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Method for Configuring Bond Pad Order to Facilitate Simplified Substrate Routing

IP.com Disclosure Number: IPCOM000011729D
Publication Date: 2003-Mar-12
Document File: 4 page(s) / 80K

Publishing Venue

The IP.com Prior Art Database

Abstract

Disclosed is a method that enables the order of pads to be configured on one or more devices during the assembly process. Benefits include a reduction in the overall cost of the package with a minimal cost increase to the silicon itself.

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Method for Configuring Bond Pad Order to Facilitate Simplified Substrate Routing

Disclosed is a method that enables the order of pads to be configured on one or more devices during the assembly process. Benefits include a reduction in the overall cost of the package with a minimal cost increase to the silicon itself.

Background

Currently, bond pad order is fixed in memory designs. In order to overcome issues surrounding routing signals to accommodate all die in the stack, redistribution layers (RDL’s) or multi-layer substrates are used; however, both of these solutions are relatively expensive.

General Description

The disclosed method includes a Pad Order (PO) pad, to enable the reconfiguring of the order of the pads on the silicon device (see Figure 1). One method for doing this is to use a pull-up resistor in silicon connected to the pad.  During power-up, the voltage on the PO pad is sensed and its level is stored in a logic latch. The result is a logic signal indicating whether or not the PO pad is grounded external to the silicon die. This signal is used as an input to multiplexers for each data, address and clock pad, allowing the signals associated with each pad to be configured accordingly.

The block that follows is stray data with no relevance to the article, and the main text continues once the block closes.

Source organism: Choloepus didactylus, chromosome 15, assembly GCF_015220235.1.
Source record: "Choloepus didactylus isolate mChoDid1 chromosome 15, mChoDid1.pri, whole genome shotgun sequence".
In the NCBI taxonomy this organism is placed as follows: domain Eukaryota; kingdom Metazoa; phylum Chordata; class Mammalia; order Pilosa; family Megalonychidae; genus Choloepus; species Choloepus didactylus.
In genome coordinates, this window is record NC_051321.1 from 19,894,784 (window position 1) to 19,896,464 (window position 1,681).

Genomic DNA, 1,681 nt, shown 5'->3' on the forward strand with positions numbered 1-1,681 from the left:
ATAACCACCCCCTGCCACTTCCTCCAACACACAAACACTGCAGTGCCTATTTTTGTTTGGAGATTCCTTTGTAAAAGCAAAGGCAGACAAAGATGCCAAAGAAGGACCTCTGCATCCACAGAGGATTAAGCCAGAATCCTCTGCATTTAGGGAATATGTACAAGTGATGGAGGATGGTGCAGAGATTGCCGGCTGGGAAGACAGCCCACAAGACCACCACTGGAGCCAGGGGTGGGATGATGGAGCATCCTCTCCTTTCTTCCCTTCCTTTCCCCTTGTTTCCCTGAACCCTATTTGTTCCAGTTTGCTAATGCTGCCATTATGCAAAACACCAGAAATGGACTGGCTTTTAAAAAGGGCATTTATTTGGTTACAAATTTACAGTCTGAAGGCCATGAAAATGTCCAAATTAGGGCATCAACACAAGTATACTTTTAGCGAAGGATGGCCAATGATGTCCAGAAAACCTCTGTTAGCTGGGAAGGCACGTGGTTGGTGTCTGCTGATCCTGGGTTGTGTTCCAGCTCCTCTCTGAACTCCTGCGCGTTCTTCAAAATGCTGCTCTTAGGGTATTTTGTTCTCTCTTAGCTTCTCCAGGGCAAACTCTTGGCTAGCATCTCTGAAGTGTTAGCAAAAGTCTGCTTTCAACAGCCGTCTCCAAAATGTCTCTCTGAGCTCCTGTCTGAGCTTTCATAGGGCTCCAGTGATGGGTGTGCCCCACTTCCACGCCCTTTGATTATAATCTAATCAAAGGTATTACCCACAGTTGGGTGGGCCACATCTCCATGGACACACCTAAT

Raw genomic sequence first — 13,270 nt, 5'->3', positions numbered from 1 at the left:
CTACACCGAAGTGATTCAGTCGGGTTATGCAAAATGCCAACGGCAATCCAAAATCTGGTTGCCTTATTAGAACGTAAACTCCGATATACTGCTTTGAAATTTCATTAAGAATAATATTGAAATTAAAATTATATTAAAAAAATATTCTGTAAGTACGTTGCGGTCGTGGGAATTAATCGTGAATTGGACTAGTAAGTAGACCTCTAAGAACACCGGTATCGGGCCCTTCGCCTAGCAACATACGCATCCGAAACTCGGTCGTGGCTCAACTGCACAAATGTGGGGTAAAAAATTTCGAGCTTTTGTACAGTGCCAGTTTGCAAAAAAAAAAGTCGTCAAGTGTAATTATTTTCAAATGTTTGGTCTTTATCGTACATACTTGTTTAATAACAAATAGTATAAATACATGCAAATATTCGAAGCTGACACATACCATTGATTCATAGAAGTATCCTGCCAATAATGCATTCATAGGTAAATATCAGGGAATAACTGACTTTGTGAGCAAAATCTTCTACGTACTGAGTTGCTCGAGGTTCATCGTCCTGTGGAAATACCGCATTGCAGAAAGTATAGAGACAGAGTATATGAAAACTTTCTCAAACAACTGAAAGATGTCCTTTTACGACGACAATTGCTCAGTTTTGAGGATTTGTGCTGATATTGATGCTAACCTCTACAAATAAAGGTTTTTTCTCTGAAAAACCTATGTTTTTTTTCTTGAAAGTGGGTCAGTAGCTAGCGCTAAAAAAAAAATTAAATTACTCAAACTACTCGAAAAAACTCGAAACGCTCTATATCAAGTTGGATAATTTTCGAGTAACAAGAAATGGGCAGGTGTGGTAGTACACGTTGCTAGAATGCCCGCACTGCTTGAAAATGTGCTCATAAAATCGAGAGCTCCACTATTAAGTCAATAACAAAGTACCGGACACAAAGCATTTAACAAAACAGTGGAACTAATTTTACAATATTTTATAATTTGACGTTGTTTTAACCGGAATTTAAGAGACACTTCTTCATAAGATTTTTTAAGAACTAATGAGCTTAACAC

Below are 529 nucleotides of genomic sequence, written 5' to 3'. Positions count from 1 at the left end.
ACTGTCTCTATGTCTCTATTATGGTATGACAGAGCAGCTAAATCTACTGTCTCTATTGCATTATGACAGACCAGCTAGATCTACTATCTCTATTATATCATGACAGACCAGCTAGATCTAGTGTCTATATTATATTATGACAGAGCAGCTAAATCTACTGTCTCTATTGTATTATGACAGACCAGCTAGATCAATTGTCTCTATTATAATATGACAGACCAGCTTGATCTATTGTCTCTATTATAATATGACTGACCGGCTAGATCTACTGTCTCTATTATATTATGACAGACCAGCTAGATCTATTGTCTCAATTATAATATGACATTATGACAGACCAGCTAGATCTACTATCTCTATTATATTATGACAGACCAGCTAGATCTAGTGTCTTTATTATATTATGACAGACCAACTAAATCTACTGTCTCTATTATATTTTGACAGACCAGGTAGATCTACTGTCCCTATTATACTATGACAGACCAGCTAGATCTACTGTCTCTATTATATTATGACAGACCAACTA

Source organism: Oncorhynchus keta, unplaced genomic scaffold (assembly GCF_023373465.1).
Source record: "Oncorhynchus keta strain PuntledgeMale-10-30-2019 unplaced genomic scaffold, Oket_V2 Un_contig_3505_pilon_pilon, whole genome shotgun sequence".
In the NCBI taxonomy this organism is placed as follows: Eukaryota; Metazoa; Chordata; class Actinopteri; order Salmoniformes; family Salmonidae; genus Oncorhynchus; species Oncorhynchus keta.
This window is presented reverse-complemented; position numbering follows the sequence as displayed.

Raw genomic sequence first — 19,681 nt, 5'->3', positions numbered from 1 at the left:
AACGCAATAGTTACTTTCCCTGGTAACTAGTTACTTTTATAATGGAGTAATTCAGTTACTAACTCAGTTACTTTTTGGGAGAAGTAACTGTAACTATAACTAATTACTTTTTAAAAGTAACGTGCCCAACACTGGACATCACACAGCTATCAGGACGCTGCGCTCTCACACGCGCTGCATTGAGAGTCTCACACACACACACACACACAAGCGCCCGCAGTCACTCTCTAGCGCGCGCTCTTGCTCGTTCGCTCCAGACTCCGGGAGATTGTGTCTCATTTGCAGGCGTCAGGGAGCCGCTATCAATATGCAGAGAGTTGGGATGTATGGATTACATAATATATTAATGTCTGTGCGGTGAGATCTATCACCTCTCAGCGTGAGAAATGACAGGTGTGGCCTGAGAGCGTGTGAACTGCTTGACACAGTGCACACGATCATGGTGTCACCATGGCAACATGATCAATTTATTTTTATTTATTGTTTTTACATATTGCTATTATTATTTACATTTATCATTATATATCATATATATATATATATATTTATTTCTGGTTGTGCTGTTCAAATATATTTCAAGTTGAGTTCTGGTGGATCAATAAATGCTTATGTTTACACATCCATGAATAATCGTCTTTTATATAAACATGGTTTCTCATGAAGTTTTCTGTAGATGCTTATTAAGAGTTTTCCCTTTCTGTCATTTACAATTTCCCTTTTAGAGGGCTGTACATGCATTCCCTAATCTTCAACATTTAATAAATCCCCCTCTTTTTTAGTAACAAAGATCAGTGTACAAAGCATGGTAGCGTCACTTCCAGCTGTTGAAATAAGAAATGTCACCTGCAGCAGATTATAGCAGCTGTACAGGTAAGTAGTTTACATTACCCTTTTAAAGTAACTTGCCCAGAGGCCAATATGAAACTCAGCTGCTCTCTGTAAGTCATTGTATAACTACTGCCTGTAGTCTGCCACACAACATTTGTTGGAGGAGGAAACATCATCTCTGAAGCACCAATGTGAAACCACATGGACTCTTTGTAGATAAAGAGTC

It is difficult to reconfigure the order of power supply and ground pads.  Therefore, these pads should be placed near the center of the edge of the die, such that routing for these signals is simplified. Furthermore, the interchange of address, data, and clock pads may be expensive.  Therefore, pads should be oriented such that address pads get reconfigured as other address pads, data to other data, and so on.  An example pad order is shown for clarity:

Pad Group

PO=GND

PO=Float

1

A0-An

An+1-Amax

2

D0-Dn

Dn+1-Dmax

3

C0-Cn

Cn+1-Cmax

4

V1

V1

5

V2

V2

6

GND

GND

7

GND

GND

8

Cn+1-Cmax

C0-Cn

9

Dn+1-Dmax

D0-Dn

10

An+1-Amax

A0-An

Ax = Address Pad

Cx = Clock Pad (CE, WE, CLK, etc)

Dx = Data Pad

Vx =...